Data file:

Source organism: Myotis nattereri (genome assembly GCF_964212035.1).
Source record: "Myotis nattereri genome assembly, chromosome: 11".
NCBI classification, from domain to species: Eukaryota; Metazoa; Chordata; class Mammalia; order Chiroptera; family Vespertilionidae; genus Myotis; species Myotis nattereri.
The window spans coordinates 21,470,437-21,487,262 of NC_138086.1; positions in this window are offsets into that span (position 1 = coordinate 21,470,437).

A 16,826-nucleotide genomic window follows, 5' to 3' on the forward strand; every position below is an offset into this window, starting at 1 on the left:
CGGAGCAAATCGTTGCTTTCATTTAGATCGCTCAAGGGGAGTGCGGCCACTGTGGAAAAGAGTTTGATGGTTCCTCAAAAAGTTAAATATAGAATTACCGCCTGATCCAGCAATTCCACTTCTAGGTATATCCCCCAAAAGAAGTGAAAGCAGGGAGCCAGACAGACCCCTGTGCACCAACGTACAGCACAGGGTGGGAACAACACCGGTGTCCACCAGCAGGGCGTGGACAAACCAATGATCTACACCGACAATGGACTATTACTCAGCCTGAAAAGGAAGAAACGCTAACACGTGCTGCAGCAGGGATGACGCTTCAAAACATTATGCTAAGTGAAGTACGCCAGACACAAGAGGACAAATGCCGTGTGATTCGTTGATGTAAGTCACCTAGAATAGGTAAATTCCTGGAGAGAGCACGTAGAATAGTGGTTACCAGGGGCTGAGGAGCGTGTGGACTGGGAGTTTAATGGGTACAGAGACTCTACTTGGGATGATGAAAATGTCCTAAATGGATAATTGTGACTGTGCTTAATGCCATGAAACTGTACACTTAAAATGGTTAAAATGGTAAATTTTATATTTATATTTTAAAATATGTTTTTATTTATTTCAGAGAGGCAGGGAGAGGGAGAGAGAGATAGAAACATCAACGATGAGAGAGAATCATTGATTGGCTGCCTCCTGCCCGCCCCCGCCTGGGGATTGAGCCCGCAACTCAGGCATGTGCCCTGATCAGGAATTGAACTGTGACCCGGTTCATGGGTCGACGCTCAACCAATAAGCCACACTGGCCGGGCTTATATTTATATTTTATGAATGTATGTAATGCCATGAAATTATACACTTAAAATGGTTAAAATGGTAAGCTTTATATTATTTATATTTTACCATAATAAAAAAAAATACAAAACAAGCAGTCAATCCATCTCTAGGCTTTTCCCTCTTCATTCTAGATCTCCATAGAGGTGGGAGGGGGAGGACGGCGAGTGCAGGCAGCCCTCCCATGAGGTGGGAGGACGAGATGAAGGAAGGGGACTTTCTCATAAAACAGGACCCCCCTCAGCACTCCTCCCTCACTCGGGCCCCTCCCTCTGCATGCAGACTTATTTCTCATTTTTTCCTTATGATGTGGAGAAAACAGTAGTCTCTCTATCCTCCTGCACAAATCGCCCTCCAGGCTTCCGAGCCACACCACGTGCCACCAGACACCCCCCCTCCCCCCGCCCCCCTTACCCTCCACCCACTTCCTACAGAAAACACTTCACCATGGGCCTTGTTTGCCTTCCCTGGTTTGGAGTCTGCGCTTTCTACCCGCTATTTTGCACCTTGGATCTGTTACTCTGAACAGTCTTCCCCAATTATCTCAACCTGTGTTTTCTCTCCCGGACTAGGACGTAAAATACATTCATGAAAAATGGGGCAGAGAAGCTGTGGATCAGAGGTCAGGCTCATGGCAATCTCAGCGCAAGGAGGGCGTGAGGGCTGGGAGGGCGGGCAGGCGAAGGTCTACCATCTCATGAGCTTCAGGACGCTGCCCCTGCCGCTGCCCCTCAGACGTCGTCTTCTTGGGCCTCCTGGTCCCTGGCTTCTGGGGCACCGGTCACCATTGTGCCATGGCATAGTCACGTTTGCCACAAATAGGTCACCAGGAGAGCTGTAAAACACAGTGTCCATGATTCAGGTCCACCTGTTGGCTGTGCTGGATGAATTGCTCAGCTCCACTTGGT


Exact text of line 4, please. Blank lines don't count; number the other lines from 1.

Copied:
The window spans coordinates 21,470,437-21,487,262 of NC_138086.1; positions in this window are offsets into that span (position 1 = coordinate 21,470,437).